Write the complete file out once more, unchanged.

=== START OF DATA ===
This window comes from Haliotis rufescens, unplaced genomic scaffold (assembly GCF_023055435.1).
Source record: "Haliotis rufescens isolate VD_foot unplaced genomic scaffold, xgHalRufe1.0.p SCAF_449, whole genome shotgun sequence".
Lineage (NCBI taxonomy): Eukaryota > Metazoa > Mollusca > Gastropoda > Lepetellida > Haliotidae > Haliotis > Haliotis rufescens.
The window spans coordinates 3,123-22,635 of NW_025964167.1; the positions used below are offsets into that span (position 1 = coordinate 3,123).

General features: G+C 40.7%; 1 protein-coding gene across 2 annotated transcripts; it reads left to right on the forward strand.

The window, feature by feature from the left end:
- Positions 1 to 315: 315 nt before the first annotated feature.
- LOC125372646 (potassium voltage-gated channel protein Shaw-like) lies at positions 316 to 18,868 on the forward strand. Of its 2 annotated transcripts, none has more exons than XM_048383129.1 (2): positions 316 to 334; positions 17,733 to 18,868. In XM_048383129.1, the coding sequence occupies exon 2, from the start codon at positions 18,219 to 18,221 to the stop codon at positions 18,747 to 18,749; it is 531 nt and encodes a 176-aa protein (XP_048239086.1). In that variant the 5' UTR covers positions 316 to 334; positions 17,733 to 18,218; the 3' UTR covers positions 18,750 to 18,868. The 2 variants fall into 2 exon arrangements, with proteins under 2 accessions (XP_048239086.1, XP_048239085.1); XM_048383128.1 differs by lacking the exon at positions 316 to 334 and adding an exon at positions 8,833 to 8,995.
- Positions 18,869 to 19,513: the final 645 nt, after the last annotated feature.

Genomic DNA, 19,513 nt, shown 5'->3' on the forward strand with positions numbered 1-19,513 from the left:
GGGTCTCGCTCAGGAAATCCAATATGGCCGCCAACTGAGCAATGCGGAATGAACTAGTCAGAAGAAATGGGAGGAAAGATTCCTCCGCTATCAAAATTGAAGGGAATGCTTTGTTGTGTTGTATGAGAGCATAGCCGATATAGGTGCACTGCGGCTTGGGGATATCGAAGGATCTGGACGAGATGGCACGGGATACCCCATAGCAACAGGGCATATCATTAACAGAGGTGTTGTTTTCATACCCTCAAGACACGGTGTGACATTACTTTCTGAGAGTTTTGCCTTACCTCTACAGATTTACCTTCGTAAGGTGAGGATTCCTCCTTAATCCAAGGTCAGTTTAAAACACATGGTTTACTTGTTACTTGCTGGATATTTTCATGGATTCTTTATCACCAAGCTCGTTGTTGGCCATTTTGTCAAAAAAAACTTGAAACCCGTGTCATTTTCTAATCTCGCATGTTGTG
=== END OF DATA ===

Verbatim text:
This window comes from Haliotis rufescens, unplaced genomic scaffold (assembly GCF_023055435.1).
Source record: "Haliotis rufescens isolate VD_foot unplaced genomic scaffold, xgHalRufe1.0.p SCAF_449, whole genome shotgun sequence".
Lineage (NCBI taxonomy): Eukaryota > Metazoa > Mollusca > Gastropoda > Lepetellida > Haliotidae > Haliotis > Haliotis rufescens.
The window spans coordinates 3,123-22,635 of NW_025964167.1; the positions used below are offsets into that span (position 1 = coordinate 3,123).

General features: G+C 40.7%; 1 protein-coding gene across 2 annotated transcripts; it reads left to right on the forward strand.

The window, feature by feature from the left end:
- Positions 1 to 315: 315 nt before the first annotated feature.
- LOC125372646 (potassium voltage-gated channel protein Shaw-like) lies at positions 316 to 18,868 on the forward strand. Of its 2 annotated transcripts, none has more exons than XM_048383129.1 (2): positions 316 to 334; positions 17,733 to 18,868. In XM_048383129.1, the coding sequence occupies exon 2, from the start codon at positions 18,219 to 18,221 to the stop codon at positions 18,747 to 18,749; it is 531 nt and encodes a 176-aa protein (XP_048239086.1). In that variant the 5' UTR covers positions 316 to 334; positions 17,733 to 18,218; the 3' UTR covers positions 18,750 to 18,868. The 2 variants fall into 2 exon arrangements, with proteins under 2 accessions (XP_048239086.1, XP_048239085.1); XM_048383128.1 differs by lacking the exon at positions 316 to 334 and adding an exon at positions 8,833 to 8,995.
- Positions 18,869 to 19,513: the final 645 nt, after the last annotated feature.

Genomic DNA, 19,513 nt, shown 5'->3' on the forward strand with positions numbered 1-19,513 from the left:
GGGTCTCGCTCAGGAAATCCAATATGGCCGCCAACTGAGCAATGCGGAATGAACTAGTCAGAAGAAATGGGAGGAAAGATTCCTCCGCTATCAAAATTGAAGGGAATGCTTTGTTGTGTTGTATGAGAGCATAGCCGATATAGGTGCACTGCGGCTTGGGGATATCGAAGGATCTGGACGAGATGGCACGGGATACCCCATAGCAACAGGGCATATCATTAACAGAGGTGTTGTTTTCATACCCTCAAGACACGGTGTGACATTACTTTCTGAGAGTTTTGCCTTACCTCTACAGATTTACCTTCGTAAGGTGAGGATTCCTCCTTAATCCAAGGTCAGTTTAAAACACATGGTTTACTTGTTACTTGCTGGATATTTTCATGGATTCTTTATCACCAAGCTCGTTGTTGGCCATTTTGTCAAAAAAAACTTGAAACCCGTGTCATTTTCTAATCTCGCATGTTGTG